On Wednesday July 23rd the Rental Staging Roadshow returned to Manhattan for a lively day of panels, presentations, gear exhibits, and networking for a couple hundred industry professionals. From 3D projection mapping to integrating social media in live events to making your stage storm-ready, the day’s lineup provided something for just about anyone in the staging/live event community.
The event– that took place at the Metropolitan Pavilion with Worldstage (formerly called Scharff Weisberg) as co-host again this year– started off with a bang as the session “Professional Live Event Safety Planning– Is Your Stage Storm-Ready?” dove right into important safety issues. Scott Carroll of Take1 Insurance introduced Weather Decision Technologies (WDT) Senior Vice President David VandenHeuvel who explained the new generation of advanced weather detection and monitoring systems that are available to help make all live events safer events. VandenHeuvel also discussed how to build a Severe Weather Action Plan, and know the difference between “Now-casting” and “Forecasting” the Weather. The presentation came on the heels of the recent release of the Event Safety Guide, from the ESA (Event Safety Alliance), and the series of Webinars on the same topic produced by NewBay Media and Take1 Insurance earlier this year (you can view the archived Webinars here).
The Panel session Media Servers for Live Event Production, brought together (left to right) Lars Pederson of Worldstage, freelance projection designer Daniel Brodie, Kevin Zevchick of AV Stumpfl, and moderator NewBay Media Executive Editor David Keene.The Panel session Media Servers for Live Event Production, brought together Lars Pederson of Worldstage, freelance projection designer Daniel Brodie, Kevin Zevchick of AV Stumpfl, all moderated by NewBay Media Executive Editor David Keene. Pederson, Director of Technologies at Worldstage, kicked off the proceedings by sharing his experiences in evaluating and adopting media servers for the production of staged events, looking at features such as Timeline control, Edge-blending, Warping, Pixel mapping, FX engines, and Real-time compositing. Pederson walked the audience through some case studies including staging the CBS Upfronts, projection mapping– using Pandoras box– on the entire façade of the Hirshhorn Museum in Washington D.C., and a variety of major Broadway productions including Julie Taymor’s A Midsummer Nights Dream at the Polonsky Shakespeare Center in Brooklyn where they overcame a huge challenge of projecting onto a moving, amorphous cloth shape above the stage. For that Midsummer Night’s production Worldstage used the d3 server platform to configure the projectors (four Christie M Series 10K lumen units) to handle canopy projection, and focus them to map the images precisely to huge canopies of fabric above the stage.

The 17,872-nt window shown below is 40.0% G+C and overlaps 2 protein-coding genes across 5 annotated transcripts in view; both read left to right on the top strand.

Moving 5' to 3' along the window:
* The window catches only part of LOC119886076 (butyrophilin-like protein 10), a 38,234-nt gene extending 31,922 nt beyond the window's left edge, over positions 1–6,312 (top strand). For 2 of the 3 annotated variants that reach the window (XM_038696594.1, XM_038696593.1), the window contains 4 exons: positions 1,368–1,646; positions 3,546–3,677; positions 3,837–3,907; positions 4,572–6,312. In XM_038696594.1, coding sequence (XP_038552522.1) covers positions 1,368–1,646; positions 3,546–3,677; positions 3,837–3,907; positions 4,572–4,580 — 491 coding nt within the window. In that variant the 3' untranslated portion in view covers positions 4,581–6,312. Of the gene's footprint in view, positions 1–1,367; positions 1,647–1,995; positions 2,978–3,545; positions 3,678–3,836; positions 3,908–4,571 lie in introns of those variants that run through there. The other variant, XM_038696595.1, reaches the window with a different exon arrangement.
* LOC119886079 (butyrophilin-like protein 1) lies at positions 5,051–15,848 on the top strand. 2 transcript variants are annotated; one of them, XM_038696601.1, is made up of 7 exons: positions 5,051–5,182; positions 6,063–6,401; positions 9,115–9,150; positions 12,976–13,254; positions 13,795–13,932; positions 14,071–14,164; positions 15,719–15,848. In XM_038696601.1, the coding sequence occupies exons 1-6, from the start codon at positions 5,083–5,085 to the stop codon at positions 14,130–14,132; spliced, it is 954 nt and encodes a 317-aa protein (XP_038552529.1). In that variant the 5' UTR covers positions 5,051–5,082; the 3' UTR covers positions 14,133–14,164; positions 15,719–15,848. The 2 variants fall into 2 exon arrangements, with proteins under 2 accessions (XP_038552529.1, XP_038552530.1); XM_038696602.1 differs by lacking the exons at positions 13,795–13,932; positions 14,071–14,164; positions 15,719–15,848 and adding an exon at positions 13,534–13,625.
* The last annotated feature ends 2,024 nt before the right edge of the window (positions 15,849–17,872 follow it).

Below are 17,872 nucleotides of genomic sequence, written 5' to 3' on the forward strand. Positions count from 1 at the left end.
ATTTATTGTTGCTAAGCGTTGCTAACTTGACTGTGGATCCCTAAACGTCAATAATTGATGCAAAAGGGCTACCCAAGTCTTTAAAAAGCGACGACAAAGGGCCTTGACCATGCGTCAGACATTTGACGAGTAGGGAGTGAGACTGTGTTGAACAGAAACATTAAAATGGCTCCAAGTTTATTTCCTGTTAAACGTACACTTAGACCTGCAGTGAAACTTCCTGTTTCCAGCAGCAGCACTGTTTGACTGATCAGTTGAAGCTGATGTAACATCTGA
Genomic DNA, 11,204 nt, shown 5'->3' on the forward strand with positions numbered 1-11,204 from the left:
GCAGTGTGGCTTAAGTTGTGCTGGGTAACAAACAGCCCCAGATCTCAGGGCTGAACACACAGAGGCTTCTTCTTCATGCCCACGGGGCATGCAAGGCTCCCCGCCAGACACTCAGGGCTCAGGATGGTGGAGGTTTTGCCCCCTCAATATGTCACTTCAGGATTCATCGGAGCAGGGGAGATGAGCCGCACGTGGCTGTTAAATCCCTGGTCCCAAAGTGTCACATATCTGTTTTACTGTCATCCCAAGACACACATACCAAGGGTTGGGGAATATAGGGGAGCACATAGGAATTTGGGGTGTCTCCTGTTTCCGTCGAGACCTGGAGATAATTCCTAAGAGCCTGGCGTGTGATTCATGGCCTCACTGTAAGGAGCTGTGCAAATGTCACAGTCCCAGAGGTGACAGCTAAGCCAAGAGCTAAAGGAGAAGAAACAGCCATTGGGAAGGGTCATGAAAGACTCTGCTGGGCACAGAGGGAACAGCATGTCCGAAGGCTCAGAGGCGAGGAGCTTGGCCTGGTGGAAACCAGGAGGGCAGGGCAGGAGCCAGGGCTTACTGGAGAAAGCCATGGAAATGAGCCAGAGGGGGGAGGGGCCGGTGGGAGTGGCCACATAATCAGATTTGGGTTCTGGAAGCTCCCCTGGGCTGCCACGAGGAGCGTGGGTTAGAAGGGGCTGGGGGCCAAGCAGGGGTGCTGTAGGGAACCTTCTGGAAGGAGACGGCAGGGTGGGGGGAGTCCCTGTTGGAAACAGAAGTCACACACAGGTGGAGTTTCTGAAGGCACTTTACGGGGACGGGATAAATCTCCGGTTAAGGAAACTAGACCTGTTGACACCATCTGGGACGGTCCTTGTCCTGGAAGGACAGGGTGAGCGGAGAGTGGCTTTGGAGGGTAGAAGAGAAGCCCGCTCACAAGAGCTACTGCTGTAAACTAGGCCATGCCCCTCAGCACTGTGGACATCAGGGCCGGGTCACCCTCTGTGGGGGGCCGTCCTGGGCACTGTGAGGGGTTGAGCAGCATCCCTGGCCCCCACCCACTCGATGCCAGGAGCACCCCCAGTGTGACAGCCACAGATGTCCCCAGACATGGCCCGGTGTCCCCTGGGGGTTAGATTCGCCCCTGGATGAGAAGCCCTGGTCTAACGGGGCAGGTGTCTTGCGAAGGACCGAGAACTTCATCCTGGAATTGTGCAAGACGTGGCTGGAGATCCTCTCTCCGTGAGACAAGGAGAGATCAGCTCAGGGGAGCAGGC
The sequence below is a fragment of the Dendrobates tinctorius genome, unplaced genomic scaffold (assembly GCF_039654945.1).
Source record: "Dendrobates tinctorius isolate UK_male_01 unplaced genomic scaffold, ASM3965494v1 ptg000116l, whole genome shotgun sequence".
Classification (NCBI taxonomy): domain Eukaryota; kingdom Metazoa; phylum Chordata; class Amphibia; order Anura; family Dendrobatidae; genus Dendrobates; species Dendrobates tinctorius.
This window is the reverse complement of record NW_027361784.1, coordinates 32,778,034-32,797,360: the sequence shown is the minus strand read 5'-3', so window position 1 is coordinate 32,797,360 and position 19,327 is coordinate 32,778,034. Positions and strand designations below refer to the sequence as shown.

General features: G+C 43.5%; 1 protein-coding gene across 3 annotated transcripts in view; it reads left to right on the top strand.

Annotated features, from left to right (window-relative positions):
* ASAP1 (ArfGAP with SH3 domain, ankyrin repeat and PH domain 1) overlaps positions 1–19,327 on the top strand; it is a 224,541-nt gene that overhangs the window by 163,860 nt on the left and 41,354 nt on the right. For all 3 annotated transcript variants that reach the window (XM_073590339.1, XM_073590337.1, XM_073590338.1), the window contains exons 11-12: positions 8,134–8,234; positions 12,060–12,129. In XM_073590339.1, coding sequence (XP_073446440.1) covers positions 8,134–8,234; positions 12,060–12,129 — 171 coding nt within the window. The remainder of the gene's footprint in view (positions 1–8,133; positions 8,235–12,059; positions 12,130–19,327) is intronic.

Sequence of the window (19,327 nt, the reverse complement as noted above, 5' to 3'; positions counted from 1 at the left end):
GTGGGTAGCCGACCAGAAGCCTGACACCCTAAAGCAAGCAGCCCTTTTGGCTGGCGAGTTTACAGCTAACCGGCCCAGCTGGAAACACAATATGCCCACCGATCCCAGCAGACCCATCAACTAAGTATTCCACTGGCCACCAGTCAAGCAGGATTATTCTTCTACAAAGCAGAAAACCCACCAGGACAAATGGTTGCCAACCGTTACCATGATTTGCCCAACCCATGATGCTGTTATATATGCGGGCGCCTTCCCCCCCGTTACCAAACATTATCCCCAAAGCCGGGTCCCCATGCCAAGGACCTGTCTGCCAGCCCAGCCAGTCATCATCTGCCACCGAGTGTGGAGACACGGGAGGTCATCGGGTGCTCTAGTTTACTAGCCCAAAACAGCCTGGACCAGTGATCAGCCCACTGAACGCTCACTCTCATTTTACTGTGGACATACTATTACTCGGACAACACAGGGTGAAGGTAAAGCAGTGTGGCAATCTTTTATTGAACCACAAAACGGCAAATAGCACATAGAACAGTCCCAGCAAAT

Daniel Brodie focused on case studies of some of his Broadway jobs as a top projection designer, including Joseph and Amazing Technicolor Dream Coat, the Wizard of Oz, the Right of Spring ballet, and a Tanya West concert tour. Brodie uses a mix of LED wall and high lumen video projection on most designs, and has to mix display resolutions seamlessly.
Kevin Zevchick of AV Stumpfl showed several examples of 3D projection mapping, including the booths of major Automobile brands at international auto shows, using
AV Stumpfl’s Wings media server. Zevchick, who was actually showing the Wings media server at AV Stumfl’s booth at the Roadshow, also explained autocalibration of the mapping software using a camera to plot the surface of a building for mapping.
Midori Connolly presented “The Digital Culture at Live Events– Way Beyond Social Media: New Apps and Innovative Tools For the Stager” in the afternoon, where she explored specific new tools and Apps to stay ahead of the curve in interactive live events.Live event technology guru Midori Connolly presented “The Digital Culture at Live Events– Way Beyond Social Media: New Apps and Innovative Tools For the Stager” in the afternoon, where she explored specific new tools and Apps to stay ahead of the curve in interactive live events. While big screens and big projectors are the staple of this industry, Midori reminds us that new generation live event audiences are not passive audiences but need interactivity via smartphones and custom apps that bring them into the action.